More than 160,000 trips were taken on Bird e-scooters in Ottawa this summer and fall.
Bird Canada was one of three operators to provide shared e-scooters for use on the City of Ottawa's multi-use pathways, bike lanes and streets this summer. The e-scooter pilot project wrapped up on Oct. 31.
Bird says there were 40,000 unique users on the scooters in Ottawa over three-and-a-half months, with the average trip length of over three kilometres.
Bird Canada also launched a Safe Streets Team foot patrol to educate riders to ensure they were aware of the local rules and to answer questions.
Council approved a bylaw on June 29 allowing privately owned e-scooters to operate on roads with speed limits under 50 kilometres an hour, bike lanes and City of Ottawa pathways.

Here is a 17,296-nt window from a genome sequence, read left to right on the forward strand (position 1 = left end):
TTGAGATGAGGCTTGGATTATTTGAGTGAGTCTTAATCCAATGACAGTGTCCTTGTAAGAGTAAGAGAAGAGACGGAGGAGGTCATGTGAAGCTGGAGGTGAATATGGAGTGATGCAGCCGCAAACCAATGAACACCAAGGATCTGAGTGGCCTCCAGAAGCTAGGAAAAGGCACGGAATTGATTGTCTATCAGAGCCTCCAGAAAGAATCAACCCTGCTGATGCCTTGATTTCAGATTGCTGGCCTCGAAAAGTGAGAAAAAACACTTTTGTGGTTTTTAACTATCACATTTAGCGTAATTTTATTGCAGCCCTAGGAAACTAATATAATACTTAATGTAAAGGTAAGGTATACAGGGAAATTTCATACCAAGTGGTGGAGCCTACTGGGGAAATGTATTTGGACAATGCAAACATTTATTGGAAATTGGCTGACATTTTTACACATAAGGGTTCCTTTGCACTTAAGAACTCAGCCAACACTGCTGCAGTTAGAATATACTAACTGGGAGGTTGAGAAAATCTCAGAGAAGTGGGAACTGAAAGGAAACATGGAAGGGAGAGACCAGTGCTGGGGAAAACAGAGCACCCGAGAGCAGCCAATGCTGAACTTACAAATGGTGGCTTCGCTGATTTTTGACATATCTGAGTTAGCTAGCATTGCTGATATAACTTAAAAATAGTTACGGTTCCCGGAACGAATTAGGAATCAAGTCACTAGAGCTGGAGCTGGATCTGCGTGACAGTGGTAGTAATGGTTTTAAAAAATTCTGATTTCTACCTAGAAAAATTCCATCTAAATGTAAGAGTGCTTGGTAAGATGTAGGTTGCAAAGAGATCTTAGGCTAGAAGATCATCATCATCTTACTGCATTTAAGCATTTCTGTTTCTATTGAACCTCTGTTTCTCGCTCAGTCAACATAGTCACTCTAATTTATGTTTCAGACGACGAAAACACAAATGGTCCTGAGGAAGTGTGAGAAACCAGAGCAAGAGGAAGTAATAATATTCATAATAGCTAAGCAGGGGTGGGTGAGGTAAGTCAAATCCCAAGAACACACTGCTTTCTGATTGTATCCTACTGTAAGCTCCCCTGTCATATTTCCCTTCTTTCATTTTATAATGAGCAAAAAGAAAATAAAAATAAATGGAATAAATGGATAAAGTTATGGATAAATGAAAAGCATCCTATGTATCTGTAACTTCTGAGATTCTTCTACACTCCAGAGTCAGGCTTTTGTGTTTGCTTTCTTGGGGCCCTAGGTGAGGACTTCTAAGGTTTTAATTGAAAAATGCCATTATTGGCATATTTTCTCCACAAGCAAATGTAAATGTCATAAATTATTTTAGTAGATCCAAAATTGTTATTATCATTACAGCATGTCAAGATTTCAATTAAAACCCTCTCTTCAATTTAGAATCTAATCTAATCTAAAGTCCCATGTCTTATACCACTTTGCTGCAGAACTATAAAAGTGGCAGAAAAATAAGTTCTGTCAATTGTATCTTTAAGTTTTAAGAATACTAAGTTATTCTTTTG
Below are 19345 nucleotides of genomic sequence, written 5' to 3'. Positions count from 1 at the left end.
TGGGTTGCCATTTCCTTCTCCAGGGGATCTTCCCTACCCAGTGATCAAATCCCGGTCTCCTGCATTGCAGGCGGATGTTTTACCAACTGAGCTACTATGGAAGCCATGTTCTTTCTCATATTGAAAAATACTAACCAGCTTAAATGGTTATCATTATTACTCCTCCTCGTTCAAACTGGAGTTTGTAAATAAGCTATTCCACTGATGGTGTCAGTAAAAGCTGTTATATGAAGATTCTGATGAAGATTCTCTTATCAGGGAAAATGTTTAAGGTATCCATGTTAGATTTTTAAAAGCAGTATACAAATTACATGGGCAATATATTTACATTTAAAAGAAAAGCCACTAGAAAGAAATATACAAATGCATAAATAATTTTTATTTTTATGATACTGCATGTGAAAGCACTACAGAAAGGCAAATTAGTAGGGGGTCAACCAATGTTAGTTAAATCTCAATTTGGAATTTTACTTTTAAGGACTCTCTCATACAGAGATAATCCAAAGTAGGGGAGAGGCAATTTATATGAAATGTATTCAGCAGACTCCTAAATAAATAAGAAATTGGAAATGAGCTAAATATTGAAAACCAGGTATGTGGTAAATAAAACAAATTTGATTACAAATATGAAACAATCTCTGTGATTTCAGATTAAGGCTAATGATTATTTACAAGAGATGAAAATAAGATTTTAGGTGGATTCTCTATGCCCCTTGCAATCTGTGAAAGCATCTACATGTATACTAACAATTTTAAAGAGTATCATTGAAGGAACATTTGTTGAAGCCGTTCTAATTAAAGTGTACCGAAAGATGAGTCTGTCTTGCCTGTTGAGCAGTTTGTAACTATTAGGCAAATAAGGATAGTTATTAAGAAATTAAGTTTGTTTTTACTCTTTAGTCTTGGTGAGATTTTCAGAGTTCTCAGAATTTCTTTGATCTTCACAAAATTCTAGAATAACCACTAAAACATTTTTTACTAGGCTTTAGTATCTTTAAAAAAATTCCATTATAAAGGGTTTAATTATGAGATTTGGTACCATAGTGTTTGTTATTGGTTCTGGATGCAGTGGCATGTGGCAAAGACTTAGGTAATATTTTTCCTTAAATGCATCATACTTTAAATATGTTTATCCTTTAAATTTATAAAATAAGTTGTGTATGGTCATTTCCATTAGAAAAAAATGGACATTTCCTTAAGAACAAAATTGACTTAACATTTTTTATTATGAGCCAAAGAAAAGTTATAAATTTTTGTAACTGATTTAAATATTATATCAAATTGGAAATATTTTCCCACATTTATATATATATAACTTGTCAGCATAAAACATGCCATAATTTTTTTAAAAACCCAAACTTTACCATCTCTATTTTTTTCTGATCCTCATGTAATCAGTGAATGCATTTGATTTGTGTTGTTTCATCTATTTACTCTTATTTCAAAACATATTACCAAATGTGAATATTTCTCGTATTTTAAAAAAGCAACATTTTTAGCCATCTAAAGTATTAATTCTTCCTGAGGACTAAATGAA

This summer, Councillor Carol Anne Meehan called for new regulations for electric scooters, saying they left a mess on streets.
“It’s not hard to find an e-scooter that is in the wrong spot,” Meehan told CTV News Ottawa in August. “When there’s no docking station, the users just discard the vehicle wherever their trip ends. So, it could be on someone’s lawn, or intersections, and that’s exactly what we’re seeing here in Ottawa; and there are complaints, and I think it's unsightly.”
The Ottawa Police Service said in August that some fines had been issued for illegal use of the e-scooters.
On Jan. 1, the Ontario Government started a five-year electric kick scooter pilot project, allowing municipalities to opt-in to permit electric scooters.